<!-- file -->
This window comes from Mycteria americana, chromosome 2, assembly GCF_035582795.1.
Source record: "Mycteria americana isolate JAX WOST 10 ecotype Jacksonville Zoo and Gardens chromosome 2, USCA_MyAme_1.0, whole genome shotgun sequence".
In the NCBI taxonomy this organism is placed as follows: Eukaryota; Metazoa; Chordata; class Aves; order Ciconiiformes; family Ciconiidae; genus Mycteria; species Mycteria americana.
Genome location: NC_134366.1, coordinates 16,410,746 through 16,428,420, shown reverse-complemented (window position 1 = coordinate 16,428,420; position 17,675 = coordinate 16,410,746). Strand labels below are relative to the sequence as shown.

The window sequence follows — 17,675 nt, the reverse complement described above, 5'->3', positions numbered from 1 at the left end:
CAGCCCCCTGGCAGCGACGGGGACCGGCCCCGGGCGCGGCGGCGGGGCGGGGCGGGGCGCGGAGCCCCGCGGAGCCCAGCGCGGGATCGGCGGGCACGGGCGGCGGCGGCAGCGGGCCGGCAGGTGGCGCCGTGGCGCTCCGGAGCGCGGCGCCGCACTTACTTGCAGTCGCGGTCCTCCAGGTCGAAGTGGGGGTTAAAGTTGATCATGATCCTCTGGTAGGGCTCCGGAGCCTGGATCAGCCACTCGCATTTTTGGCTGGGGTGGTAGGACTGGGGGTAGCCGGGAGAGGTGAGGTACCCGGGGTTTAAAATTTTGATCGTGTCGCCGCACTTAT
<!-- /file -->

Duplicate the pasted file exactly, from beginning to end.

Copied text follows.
This window comes from Mycteria americana, chromosome 2, assembly GCF_035582795.1.
Source record: "Mycteria americana isolate JAX WOST 10 ecotype Jacksonville Zoo and Gardens chromosome 2, USCA_MyAme_1.0, whole genome shotgun sequence".
In the NCBI taxonomy this organism is placed as follows: Eukaryota; Metazoa; Chordata; class Aves; order Ciconiiformes; family Ciconiidae; genus Mycteria; species Mycteria americana.
Genome location: NC_134366.1, coordinates 16,410,746 through 16,428,420, shown reverse-complemented (window position 1 = coordinate 16,428,420; position 17,675 = coordinate 16,410,746). Strand labels below are relative to the sequence as shown.

The window sequence follows — 17,675 nt, the reverse complement described above, 5'->3', positions numbered from 1 at the left end:
CAGCCCCCTGGCAGCGACGGGGACCGGCCCCGGGCGCGGCGGCGGGGCGGGGCGGGGCGCGGAGCCCCGCGGAGCCCAGCGCGGGATCGGCGGGCACGGGCGGCGGCGGCAGCGGGCCGGCAGGTGGCGCCGTGGCGCTCCGGAGCGCGGCGCCGCACTTACTTGCAGTCGCGGTCCTCCAGGTCGAAGTGGGGGTTAAAGTTGATCATGATCCTCTGGTAGGGCTCCGGAGCCTGGATCAGCCACTCGCATTTTTGGCTGGGGTGGTAGGACTGGGGGTAGCCGGGAGAGGTGAGGTACCCGGGGTTTAAAATTTTGATCGTGTCGCCGCACTTAT